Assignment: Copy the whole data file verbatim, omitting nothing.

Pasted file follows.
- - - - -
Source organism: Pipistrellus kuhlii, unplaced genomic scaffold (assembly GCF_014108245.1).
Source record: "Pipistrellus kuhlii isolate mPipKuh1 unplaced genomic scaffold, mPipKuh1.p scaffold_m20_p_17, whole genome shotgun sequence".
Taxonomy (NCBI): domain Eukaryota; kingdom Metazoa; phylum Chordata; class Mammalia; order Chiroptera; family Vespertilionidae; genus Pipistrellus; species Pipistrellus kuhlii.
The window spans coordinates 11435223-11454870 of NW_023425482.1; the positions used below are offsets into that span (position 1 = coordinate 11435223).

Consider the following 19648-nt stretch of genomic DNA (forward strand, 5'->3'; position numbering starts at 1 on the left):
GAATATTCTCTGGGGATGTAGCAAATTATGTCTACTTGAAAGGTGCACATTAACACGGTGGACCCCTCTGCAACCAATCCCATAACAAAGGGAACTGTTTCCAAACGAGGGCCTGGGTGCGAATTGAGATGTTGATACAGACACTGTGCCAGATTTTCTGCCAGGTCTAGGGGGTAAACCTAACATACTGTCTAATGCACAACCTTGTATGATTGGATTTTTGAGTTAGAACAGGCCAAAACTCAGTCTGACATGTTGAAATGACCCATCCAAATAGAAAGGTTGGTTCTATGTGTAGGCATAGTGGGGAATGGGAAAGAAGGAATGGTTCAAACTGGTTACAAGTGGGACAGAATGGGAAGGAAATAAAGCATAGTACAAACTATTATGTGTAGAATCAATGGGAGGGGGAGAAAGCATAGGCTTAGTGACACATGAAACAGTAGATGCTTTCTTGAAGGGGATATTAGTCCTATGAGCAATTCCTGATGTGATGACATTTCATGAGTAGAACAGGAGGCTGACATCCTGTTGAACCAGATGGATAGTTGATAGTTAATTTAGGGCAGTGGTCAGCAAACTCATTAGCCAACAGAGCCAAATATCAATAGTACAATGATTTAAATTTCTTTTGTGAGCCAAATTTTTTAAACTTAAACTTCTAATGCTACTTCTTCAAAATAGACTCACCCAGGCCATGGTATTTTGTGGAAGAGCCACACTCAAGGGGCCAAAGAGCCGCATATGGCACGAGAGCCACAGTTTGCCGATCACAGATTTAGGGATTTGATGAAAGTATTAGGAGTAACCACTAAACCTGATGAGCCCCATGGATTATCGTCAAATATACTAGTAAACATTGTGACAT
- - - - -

Source organism: Pipistrellus kuhlii, unplaced genomic scaffold (assembly GCF_014108245.1).
Source record: "Pipistrellus kuhlii isolate mPipKuh1 unplaced genomic scaffold, mPipKuh1.p scaffold_m20_p_17, whole genome shotgun sequence".
Taxonomy (NCBI): domain Eukaryota; kingdom Metazoa; phylum Chordata; class Mammalia; order Chiroptera; family Vespertilionidae; genus Pipistrellus; species Pipistrellus kuhlii.
The window spans coordinates 11435223-11454870 of NW_023425482.1; the positions used below are offsets into that span (position 1 = coordinate 11435223).

Consider the following 19648-nt stretch of genomic DNA (forward strand, 5'->3'; position numbering starts at 1 on the left):
GAATATTCTCTGGGGATGTAGCAAATTATGTCTACTTGAAAGGTGCACATTAACACGGTGGACCCCTCTGCAACCAATCCCATAACAAAGGGAACTGTTTCCAAACGAGGGCCTGGGTGCGAATTGAGATGTTGATACAGACACTGTGCCAGATTTTCTGCCAGGTCTAGGGGGTAAACCTAACATACTGTCTAATGCACAACCTTGTATGATTGGATTTTTGAGTTAGAACAGGCCAAAACTCAGTCTGACATGTTGAAATGACCCATCCAAATAGAAAGGTTGGTTCTATGTGTAGGCATAGTGGGGAATGGGAAAGAAGGAATGGTTCAAACTGGTTACAAGTGGGACAGAATGGGAAGGAAATAAAGCATAGTACAAACTATTATGTGTAGAATCAATGGGAGGGGGAGAAAGCATAGGCTTAGTGACACATGAAACAGTAGATGCTTTCTTGAAGGGGATATTAGTCCTATGAGCAATTCCTGATGTGATGACATTTCATGAGTAGAACAGGAGGCTGACATCCTGTTGAACCAGATGGATAGTTGATAGTTAATTTAGGGCAGTGGTCAGCAAACTCATTAGCCAACAGAGCCAAATATCAATAGTACAATGATTTAAATTTCTTTTGTGAGCCAAATTTTTTAAACTTAAACTTCTAATGCTACTTCTTCAAAATAGACTCACCCAGGCCATGGTATTTTGTGGAAGAGCCACACTCAAGGGGCCAAAGAGCCGCATATGGCACGAGAGCCACAGTTTGCCGATCACAGATTTAGGGATTTGATGAAAGTATTAGGAGTAACCACTAAACCTGATGAGCCCCATGGATTATCGTCAAATATACTAGTAAACATTGTGACAT